The way elections happen, I fear that Mr. Chambers is right. I think that the political system would do well with somebody like me. No way in hell can I be elected as things stand today. No way, no way. We need to change that.
Jamila Bey also writes for The Washington Post blog “She the People” and worked as a producer and editor for a decade at National Public Radio. She’s currently writing a book on the role religion plays in the lives of African-American women.
Every great idea starts out as blasphemy.” (Bertrand Russell)
“Where there is no belief, there is no blasphemy.” (Salman Rushdie, The Satanic Verses)
“Blasphemy is a victimless crime.” (FFRF T-shirt issued to condemn a 1989 fatwa on Rushdie for writing The Satanic Verses)
Indonesian civil servant Alexander Aan was freed Jan. 27 after serving a year in prison and being fined $8,000 for committing blasphemy. He posted words on Facebook that at least 75 million humans around the globe agree with: “There is no god.”
Aan was released “on license,” meaning he’s required to report regularly to authorities. He’s also vulnerable to vigilante retribution.
In December, two members of the Russian feminist punk band Pussy Riot were released from prison for committing “hooliganism and inciting religious hatred.” Their crime? Singing a one-minute protest song on the altar of Moscow’s main cathedral to condemn the Russian Orthodox Church’s social repression and its ties to President Vladimir Putin.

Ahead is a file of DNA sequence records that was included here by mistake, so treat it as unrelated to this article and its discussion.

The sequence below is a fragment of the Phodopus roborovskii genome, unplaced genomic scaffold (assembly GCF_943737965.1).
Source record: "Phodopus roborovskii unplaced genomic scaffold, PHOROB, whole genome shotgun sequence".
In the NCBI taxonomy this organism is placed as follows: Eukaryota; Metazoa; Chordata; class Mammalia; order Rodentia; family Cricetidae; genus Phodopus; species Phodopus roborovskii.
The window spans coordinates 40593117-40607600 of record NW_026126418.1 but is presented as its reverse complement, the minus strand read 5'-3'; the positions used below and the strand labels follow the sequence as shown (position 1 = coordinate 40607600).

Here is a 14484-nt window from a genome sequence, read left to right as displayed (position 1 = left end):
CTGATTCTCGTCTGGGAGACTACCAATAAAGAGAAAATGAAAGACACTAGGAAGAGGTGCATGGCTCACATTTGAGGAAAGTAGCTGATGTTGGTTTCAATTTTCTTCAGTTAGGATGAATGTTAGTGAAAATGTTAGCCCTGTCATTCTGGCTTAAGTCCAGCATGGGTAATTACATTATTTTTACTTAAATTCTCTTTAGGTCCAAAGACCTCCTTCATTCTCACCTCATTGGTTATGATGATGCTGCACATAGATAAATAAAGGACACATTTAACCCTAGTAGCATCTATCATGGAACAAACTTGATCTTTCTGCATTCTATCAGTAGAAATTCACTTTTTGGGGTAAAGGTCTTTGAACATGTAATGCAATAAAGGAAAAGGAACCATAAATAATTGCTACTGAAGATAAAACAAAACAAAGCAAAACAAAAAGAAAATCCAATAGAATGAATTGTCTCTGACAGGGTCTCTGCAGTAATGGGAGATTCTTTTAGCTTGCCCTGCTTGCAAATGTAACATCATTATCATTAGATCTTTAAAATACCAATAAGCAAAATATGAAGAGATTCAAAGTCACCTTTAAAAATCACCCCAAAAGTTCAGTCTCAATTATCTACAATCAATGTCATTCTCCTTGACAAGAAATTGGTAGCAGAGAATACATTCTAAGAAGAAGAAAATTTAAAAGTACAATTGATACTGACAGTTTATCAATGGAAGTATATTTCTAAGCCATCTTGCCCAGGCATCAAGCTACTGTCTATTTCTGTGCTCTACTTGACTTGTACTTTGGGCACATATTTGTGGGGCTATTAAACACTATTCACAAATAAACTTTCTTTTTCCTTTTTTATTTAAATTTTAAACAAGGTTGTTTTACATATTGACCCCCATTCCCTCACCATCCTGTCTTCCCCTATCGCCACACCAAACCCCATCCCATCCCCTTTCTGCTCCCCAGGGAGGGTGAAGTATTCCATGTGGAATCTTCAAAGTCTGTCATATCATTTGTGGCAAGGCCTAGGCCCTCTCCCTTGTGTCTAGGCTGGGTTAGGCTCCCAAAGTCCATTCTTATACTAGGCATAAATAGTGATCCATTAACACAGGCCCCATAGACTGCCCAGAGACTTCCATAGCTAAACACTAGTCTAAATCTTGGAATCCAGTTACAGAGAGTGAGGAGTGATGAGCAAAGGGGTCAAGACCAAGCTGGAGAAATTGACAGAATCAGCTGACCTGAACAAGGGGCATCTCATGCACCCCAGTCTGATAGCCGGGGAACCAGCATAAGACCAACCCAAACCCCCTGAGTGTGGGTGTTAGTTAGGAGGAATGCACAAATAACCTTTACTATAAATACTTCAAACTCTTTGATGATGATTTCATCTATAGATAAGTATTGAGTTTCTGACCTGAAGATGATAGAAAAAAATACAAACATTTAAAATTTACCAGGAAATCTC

Internationally, blasphemy prosecutions are chillingly on the rise. It’s not just places like Pakistan and Iran. Ireland passed a law in 2010 punishing blasphemy with a €25,000 fine ($34,000).
While such laws clearly violate the First Amendment, America has also seen its share of persecutions. Blasphemy laws turn thoughts objectionable only to some religionists into “crimes,” thereby clearly violating the First Amendment’s protection of freedom of conscience.
Robert Ingersoll captured the injustice of blasphemy statutes marvelously while defending C.B. Reynolds of New Jersey in 1887:
“By making a statute and by defining blasphemy, the church sought to prevent discussion — sought to prevent argument — sought to prevent a man giving his honest opinion. Certainly a tenet, a dogma, a doctrine, is safe when hedged about by a statute that prevents your speaking against it. In the silence of slavery it exists. It lives because lips are locked. It lives because men are slaves.”
The few antiquated blasphemy laws still on the books in the U.S. discriminate against non-Christians. By definition, blasphemy must discriminate. Any profession of faith in favor of one sect is blasphemy against another (i.e., you either believe that Jesus was the son of God, or not; that the angel Gabriel spoke to Muhammad, or not; that a dry cracker is the body of a noncorporeal being, or not).
Establishing a religion
Blasphemy statutes place the religious sensibilities of the chosen sect on a pedestal. As Bertrand Russell observed of the English common law, “[C]learly no one ought to speak ill of Christianity in such a way as to be likely to promote a breach of the peace. Those who use this argument do not, however, propose to extend the same protection to other religions. If you abuse Lenin to a Communist until he gets so angry that he hits you on the nose, the Communist is sent to prison. If the Communist abuses Christ to you until you get angry so that you hit him on the nose, it is again the Communist that is sent to prison.”